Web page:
Lately we have been quite active around a mobile app, which you can find in multiple app stores for multiple platforms. The app runs on iPhone, Android, Palm’s WebOS, Blackberry, Windows Mobile, Nokia S60, Vodafone 360 phones and we are still adding to the list. But the most interesting fact is: it’s all the same code, just one and the same app. For making it work on all the platforms we just had to wrap, build, deploy and package it using the right combination of tools for the right platform. By adding a bit of UI sugar (mostly CSS) the app looks native and can reach a much wider audience for a much lower cost than ever possible before.

What is EventNinja?

EventNinja is our little ninja that goes out and collects events :-). Seriously: we had started uxebu with the high goal of playing with the best and knew from the beginning that we can reach out to the interested and passionate crowd just by meeting up with them personally, at the various real-life events. So we just needed to show up at the WebMondays and BarCamps around us. We started keeping track of them in a Google Calendar, which is publicly shared (you can find it here, because we know that we are not the only ones interested in upcoming developer events. During a very busy phase during the summer of 2009, where a lot of dojo.beers took place around the world, the calendar already was of big use. We started to write a small web site widget to embed the calendar in our site. We had a very focused and content-oriented use case and after coming across W3C Widgets, we quickly decided to port the web site widget over to a W3C widget – the same night we had it also running on an iPhone. This got the ball rolling and we realized that we should start porting this widget to even more platforms. From thereon we felt confident that we are on the right track. And we shall be proofen to be right.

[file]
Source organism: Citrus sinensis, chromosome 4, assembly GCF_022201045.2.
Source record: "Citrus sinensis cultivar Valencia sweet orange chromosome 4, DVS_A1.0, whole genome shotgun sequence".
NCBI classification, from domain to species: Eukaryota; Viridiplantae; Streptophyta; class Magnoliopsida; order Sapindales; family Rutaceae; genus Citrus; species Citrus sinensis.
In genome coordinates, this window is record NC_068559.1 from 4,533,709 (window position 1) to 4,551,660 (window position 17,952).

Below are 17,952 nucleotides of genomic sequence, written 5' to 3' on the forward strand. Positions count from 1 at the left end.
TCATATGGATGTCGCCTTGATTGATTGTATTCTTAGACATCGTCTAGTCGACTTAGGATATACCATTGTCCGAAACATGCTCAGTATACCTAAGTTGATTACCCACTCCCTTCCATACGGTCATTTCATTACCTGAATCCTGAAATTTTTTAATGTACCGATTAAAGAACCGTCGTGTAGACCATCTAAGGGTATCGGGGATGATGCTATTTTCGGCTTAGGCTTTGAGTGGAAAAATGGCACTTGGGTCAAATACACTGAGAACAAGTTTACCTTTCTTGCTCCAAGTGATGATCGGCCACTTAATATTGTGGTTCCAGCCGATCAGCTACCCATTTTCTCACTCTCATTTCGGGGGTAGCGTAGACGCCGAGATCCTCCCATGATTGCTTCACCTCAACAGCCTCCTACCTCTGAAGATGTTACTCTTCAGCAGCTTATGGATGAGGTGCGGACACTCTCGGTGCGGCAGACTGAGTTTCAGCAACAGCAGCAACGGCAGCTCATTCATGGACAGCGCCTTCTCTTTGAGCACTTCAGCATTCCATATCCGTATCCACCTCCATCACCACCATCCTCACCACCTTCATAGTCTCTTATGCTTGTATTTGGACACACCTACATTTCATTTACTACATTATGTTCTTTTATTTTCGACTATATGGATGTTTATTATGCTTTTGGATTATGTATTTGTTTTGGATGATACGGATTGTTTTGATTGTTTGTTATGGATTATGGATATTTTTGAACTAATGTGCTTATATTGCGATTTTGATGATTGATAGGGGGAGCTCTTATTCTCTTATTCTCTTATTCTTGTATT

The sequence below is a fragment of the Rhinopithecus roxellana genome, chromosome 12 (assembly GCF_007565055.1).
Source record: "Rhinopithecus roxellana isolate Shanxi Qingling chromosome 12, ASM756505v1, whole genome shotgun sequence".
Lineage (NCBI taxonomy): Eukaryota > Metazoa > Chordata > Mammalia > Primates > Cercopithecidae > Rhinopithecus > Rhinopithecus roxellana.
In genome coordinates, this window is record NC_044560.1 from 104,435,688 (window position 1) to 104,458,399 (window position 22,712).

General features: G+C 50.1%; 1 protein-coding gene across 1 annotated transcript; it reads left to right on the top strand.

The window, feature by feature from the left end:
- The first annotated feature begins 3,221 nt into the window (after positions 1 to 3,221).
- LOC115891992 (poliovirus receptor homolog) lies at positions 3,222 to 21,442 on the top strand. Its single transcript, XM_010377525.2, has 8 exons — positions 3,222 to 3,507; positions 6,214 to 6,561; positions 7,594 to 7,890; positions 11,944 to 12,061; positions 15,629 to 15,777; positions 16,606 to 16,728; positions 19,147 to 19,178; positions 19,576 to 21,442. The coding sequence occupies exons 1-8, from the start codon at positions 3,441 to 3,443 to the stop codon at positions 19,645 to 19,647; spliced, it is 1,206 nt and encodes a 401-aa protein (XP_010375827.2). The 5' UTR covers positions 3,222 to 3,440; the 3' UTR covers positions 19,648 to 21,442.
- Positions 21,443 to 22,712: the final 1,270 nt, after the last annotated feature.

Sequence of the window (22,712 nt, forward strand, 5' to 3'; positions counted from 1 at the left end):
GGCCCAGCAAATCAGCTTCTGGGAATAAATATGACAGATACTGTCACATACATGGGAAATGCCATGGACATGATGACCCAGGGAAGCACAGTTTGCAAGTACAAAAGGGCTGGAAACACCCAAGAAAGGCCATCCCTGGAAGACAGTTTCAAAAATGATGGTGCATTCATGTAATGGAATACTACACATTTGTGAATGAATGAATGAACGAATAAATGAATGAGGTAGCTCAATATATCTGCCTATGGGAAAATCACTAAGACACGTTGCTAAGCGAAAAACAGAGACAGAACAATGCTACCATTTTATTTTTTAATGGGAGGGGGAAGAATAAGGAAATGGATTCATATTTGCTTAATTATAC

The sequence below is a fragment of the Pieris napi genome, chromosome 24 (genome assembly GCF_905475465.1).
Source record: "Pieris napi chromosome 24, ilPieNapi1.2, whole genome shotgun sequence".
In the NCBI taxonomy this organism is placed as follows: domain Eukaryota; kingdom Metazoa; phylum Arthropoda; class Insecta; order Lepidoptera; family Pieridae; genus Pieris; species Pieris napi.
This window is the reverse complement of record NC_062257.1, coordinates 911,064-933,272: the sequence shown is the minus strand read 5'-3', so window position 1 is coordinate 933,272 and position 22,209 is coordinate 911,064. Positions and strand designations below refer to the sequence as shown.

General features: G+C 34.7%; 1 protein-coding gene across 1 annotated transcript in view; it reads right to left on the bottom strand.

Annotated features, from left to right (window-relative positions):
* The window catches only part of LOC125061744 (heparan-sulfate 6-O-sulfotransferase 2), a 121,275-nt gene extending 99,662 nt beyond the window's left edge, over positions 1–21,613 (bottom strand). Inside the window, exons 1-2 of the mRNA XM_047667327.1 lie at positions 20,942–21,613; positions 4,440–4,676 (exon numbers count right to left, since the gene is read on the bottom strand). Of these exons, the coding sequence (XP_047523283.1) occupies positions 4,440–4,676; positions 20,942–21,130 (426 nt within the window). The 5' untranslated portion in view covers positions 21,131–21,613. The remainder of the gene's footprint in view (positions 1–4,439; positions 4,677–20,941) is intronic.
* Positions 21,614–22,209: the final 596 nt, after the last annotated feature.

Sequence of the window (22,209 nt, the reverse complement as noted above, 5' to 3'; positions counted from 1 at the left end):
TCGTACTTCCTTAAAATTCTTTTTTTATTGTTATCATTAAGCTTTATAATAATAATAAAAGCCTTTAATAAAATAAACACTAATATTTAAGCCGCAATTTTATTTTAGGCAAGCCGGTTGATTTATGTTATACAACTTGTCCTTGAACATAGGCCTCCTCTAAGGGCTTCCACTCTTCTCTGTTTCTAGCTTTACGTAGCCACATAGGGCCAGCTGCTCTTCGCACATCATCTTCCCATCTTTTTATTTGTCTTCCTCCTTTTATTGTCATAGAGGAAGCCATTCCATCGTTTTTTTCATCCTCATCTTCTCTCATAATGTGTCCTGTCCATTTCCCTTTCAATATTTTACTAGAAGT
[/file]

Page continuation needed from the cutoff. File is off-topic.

The base of it all: HTML (and W3C Widgets)